Meet Cheryl Cooke, AAPPN Clinical Member and Board President of the Lois Price Spratlen Foundation.
Cheryl L. Cooke, PhD, DNP, MN, ARNP, PMHNP-BC, is board certified as a psychiatric nurse practitioner. She also holds both research and clinical doctorates and a Master’s in Care Systems Management.
Cheryl is in private practice, working with children ages 5-11 and adults ages 35 and older. In the fall, she will be a UW Integrated Care Program Fellow in Community Care. Her focus will be on taking care of people who are more acutely ill.
As a tenured college professor, she taught courses in nursing research, critical thinking, and community health, and has mentored students. She has conducted community focused qualitative research, served on university and community health committees, and worked as a consultant and expert in race/racism, mental health, women’s health issues, and administration, management, and health policy issues.
Cheryl serves as President of the Board of Directors for the Lois Price Spratlen Foundation. The Foundation grew out of the scholarship arm of AAPPN, when in 2016, it was created by a group of dedicated AAPPN members. It is named after Dr. Lois Price Spratlen, an educator and mentor for Advance Practice Psychiatric Nurses. As a mentor and volunteer for the Association of Advanced Practice Psychiatric Nurses, Dr. Price Spratlen helped members gain knowledge from one another and move beyond the tradition of being educated by those from other professions.
What drew you to join the Foundation Board?
Being part of the leadership of the Foundation is an exciting way to give back to students and to make the psychiatric nurse practitioner profession better known by the general public.
I was honored when my colleague Janiece DeSocio, PhD, RN, PMHNP-BC, approached me about joining the Board. I knew Dr. Price Spratlen while I was in graduate school and through my involvement with the Mary Mahoney Professional Nurses Organization. Her family, particularly her husband, Dr. Thaddeus Spratlen, considered the Foundation to be a legacy for her.
Dr. Spratlen passed away this May at the age of 90. He was a real champion for the Lois Price Spratlen Foundation. He attended every annual gala and truly enjoyed meeting the scholarship recipients. He brought joy and kindness to the Foundation named in honor of his wife and we are so grateful for all he did. His passing is a true loss for the Foundation.
I am humbled to be part of the legacy of the Lois Price Spratlen Foundation.
What’s on the horizon for the Foundation?
I’m thrilled that we will have Dr. Sheila Edwards Lange as the keynote speaker at our 6th Annual Gala. Dr. Edwards Lange was recently selected as chancellor of UW Tacoma. The Lois Price Spratlen Foundation Gala will be held remotely this year, via Zoom on Sunday, October 24, 2021 from 1:30-3:00 PM.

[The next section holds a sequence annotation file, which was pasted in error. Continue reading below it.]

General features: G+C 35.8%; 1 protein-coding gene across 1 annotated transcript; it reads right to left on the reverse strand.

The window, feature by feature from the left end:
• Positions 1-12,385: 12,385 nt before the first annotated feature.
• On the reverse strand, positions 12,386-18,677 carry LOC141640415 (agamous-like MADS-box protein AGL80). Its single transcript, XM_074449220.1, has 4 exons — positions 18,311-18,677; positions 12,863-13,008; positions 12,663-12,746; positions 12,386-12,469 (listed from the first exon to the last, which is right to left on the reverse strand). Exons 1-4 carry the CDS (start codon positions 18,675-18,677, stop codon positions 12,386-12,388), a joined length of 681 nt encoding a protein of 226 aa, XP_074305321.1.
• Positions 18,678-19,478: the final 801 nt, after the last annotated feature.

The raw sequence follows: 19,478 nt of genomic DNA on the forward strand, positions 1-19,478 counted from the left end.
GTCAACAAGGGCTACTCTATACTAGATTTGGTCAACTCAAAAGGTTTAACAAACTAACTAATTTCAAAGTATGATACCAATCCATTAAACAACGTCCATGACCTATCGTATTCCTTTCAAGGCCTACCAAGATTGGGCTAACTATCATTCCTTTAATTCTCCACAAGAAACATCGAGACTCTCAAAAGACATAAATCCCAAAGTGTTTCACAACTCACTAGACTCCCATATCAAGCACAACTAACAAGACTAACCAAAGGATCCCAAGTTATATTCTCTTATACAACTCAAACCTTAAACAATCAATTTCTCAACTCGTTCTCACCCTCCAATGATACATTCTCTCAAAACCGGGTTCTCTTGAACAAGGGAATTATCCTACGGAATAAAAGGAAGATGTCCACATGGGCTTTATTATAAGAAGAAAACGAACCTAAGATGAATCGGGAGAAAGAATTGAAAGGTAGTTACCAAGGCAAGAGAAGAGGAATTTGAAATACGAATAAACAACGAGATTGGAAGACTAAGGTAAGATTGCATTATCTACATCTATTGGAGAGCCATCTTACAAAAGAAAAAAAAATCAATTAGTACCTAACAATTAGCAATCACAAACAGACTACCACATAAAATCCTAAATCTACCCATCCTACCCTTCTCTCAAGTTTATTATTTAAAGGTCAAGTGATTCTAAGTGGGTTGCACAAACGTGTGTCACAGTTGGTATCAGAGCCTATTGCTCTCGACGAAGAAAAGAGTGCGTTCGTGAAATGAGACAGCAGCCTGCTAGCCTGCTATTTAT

The Foundation is also developing some new initiatives, including deepening its support of students of color and relaunching its community grants program.
What is your perspective on the next generation of psychiatric nurse practitioners?
First, they are coming of age in an unusual time. They have been exposed to a global pandemic and a reckoning of racial justice/racism in the US. From these experiences, they have developed a keen sense of individual, family, and community challenges related to social justice. They are aware of access to care issues, and specifically access to psychiatric care. They want to explore the social determinants of health and the impact of income inequality.
I think the next generation of psychiatric nurse practitioners will be more global in their thinking about improving mental health. As a faculty member, I saw first-hand how my students approached issues from multiple critical perspectives and were more open to asking hard questions. They also insist on holding higher education leaders to greater standards.
What is the importance of supporting students?
To put it simply, it’s extremely difficult to go to graduate school. First, it’s expensive, more expensive than when I was in graduate school. Many students are going to school, plus working, plus taking care of families. Even a $2,000 scholarship can help alleviate some of the worry and financial stress, and consequently improve a student’s academic performance and care to patients.
It’s also a personal cause for me. Scholarships helped me when I was in grad school. That extra support and recognition told me that someone else understood and wanted to make my life a little bit better.
What has been the most pleasant surprise or lesson learned in your career?
I never thought I would be a psychiatric nurse practitioner in private practice! My first love was research. I was motivated by the mental health issues of one of my research groups to go back to school to become board certified as a psychiatric nurse practitioner.
I am surprised that I find doing one-on-one care so rewarding. I especially like working with children and families, as well as teaching and supporting parents. Also, since college students and young adults have normalized cannabis and alcohol intake, I discovered that I had to learn a different way of thinking about and working with this group.